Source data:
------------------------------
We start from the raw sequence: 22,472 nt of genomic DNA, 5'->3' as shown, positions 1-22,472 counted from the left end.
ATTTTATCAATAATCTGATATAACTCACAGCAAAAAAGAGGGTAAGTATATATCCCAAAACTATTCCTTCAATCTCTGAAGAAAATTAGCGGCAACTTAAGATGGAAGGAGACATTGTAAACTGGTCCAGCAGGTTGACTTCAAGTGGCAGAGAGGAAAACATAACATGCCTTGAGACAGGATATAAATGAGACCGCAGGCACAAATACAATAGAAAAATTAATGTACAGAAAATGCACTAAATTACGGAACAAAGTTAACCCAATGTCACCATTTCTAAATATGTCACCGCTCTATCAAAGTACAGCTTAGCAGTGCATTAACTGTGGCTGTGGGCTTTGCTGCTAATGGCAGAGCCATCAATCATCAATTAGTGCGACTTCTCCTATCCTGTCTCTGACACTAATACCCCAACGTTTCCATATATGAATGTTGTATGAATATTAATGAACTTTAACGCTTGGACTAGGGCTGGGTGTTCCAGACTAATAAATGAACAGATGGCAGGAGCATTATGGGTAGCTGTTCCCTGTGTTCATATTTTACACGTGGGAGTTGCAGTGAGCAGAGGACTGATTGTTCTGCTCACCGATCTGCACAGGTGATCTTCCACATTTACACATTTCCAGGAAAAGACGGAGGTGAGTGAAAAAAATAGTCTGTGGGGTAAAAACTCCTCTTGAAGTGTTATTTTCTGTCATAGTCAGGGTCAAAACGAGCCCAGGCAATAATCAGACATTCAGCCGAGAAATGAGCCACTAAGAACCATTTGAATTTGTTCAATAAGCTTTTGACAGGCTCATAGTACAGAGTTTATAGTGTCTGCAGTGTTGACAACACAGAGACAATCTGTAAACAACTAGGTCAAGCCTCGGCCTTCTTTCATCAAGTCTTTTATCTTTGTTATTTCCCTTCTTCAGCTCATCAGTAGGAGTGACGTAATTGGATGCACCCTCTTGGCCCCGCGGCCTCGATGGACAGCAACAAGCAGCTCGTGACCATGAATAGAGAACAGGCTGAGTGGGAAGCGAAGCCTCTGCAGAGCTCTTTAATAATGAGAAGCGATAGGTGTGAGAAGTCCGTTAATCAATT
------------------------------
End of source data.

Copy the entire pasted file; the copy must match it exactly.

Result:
We start from the raw sequence: 22,472 nt of genomic DNA, 5'->3' as shown, positions 1-22,472 counted from the left end.
ATTTTATCAATAATCTGATATAACTCACAGCAAAAAAGAGGGTAAGTATATATCCCAAAACTATTCCTTCAATCTCTGAAGAAAATTAGCGGCAACTTAAGATGGAAGGAGACATTGTAAACTGGTCCAGCAGGTTGACTTCAAGTGGCAGAGAGGAAAACATAACATGCCTTGAGACAGGATATAAATGAGACCGCAGGCACAAATACAATAGAAAAATTAATGTACAGAAAATGCACTAAATTACGGAACAAAGTTAACCCAATGTCACCATTTCTAAATATGTCACCGCTCTATCAAAGTACAGCTTAGCAGTGCATTAACTGTGGCTGTGGGCTTTGCTGCTAATGGCAGAGCCATCAATCATCAATTAGTGCGACTTCTCCTATCCTGTCTCTGACACTAATACCCCAACGTTTCCATATATGAATGTTGTATGAATATTAATGAACTTTAACGCTTGGACTAGGGCTGGGTGTTCCAGACTAATAAATGAACAGATGGCAGGAGCATTATGGGTAGCTGTTCCCTGTGTTCATATTTTACACGTGGGAGTTGCAGTGAGCAGAGGACTGATTGTTCTGCTCACCGATCTGCACAGGTGATCTTCCACATTTACACATTTCCAGGAAAAGACGGAGGTGAGTGAAAAAAATAGTCTGTGGGGTAAAAACTCCTCTTGAAGTGTTATTTTCTGTCATAGTCAGGGTCAAAACGAGCCCAGGCAATAATCAGACATTCAGCCGAGAAATGAGCCACTAAGAACCATTTGAATTTGTTCAATAAGCTTTTGACAGGCTCATAGTACAGAGTTTATAGTGTCTGCAGTGTTGACAACACAGAGACAATCTGTAAACAACTAGGTCAAGCCTCGGCCTTCTTTCATCAAGTCTTTTATCTTTGTTATTTCCCTTCTTCAGCTCATCAGTAGGAGTGACGTAATTGGATGCACCCTCTTGGCCCCGCGGCCTCGATGGACAGCAACAAGCAGCTCGTGACCATGAATAGAGAACAGGCTGAGTGGGAAGCGAAGCCTCTGCAGAGCTCTTTAATAATGAGAAGCGATAGGTGTGAGAAGTCCGTTAATCAATT